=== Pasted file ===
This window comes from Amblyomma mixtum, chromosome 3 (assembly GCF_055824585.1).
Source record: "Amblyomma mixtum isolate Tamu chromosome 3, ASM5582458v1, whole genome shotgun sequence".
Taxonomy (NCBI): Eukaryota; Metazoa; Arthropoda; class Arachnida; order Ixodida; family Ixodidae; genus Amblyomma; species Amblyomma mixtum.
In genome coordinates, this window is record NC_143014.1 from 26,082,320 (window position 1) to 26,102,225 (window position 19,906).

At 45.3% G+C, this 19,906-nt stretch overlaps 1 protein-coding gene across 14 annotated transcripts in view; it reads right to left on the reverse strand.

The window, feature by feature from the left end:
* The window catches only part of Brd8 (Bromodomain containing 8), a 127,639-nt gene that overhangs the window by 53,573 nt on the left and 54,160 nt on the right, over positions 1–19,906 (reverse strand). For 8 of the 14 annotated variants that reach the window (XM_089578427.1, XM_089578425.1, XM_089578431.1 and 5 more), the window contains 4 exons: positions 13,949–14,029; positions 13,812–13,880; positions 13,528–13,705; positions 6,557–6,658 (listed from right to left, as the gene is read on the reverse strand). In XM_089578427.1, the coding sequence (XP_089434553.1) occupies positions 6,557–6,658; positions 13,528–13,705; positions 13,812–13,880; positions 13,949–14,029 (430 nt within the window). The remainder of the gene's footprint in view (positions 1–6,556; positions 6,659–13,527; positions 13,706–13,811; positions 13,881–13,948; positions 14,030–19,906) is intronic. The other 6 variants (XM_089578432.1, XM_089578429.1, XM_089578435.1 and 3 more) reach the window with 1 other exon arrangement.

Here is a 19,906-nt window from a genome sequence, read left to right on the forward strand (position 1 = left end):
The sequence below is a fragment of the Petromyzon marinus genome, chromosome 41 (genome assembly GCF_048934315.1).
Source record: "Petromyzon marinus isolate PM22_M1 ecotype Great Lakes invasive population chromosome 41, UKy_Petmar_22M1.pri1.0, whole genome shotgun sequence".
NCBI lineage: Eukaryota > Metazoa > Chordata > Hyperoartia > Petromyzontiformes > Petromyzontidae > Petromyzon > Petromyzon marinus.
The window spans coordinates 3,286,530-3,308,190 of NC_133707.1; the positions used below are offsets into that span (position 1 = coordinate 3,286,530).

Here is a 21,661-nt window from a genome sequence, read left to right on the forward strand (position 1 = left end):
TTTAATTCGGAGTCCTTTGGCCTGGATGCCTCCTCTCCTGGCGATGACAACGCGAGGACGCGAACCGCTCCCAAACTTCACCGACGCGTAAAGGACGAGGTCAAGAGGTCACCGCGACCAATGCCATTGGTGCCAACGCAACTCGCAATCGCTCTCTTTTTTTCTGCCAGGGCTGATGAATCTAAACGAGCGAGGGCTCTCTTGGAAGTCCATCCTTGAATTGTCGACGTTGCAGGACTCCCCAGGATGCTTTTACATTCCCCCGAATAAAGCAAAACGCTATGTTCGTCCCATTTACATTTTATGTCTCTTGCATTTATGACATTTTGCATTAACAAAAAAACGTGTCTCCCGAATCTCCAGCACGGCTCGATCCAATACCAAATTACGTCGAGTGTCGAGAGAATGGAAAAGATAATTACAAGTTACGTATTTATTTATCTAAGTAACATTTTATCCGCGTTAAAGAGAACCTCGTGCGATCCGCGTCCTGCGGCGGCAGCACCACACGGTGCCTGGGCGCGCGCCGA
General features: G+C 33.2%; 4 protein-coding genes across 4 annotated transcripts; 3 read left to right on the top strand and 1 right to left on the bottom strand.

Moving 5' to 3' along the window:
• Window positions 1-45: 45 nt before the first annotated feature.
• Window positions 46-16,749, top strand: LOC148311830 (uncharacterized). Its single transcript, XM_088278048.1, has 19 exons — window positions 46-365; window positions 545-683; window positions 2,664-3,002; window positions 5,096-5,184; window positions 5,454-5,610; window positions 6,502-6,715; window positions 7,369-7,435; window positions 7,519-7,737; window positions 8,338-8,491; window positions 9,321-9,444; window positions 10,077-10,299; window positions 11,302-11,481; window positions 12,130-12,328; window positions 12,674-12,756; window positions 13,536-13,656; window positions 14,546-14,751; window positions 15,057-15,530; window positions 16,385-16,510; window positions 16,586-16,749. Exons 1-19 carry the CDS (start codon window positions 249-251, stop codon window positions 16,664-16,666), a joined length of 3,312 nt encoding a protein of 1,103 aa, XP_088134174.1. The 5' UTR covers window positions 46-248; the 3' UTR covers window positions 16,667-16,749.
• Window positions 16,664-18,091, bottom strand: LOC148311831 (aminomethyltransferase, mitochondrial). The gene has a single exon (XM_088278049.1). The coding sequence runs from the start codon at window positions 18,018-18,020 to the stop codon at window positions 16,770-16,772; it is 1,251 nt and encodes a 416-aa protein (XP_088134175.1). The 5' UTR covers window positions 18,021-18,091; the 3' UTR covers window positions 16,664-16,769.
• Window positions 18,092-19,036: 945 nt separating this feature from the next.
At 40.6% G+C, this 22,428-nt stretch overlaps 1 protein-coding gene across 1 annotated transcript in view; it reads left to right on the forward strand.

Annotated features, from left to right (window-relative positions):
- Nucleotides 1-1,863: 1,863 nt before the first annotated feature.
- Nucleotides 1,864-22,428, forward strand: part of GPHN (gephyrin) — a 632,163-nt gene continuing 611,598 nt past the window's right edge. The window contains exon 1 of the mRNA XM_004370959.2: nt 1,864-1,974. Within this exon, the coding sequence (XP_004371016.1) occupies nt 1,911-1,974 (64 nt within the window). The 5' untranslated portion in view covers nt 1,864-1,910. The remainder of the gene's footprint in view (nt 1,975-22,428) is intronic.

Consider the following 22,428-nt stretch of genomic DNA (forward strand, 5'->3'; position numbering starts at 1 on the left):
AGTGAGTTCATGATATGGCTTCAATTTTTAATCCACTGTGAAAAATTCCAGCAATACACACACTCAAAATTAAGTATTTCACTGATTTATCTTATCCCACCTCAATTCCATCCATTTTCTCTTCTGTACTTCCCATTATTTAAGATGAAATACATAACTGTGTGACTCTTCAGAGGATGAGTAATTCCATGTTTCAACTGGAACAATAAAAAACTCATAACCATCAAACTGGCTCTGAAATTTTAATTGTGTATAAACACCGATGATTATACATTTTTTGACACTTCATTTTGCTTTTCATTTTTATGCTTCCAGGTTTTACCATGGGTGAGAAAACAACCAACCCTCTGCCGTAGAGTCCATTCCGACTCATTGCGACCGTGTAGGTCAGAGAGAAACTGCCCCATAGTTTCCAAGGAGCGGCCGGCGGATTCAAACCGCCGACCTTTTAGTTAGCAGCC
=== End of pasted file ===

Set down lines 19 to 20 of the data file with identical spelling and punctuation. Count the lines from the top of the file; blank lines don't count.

• Window positions 16,664-18,091, bottom strand: LOC148311831 (aminomethyltransferase, mitochondrial). The gene has a single exon (XM_088278049.1). The coding sequence runs from the start codon at window positions 18,018-18,020 to the stop codon at window positions 16,770-16,772; it is 1,251 nt and encodes a 416-aa protein (XP_088134175.1). The 5' UTR covers window positions 18,021-18,091; the 3' UTR covers window positions 16,664-16,769.
• Window positions 18,092-19,036: 945 nt separating this feature from the next.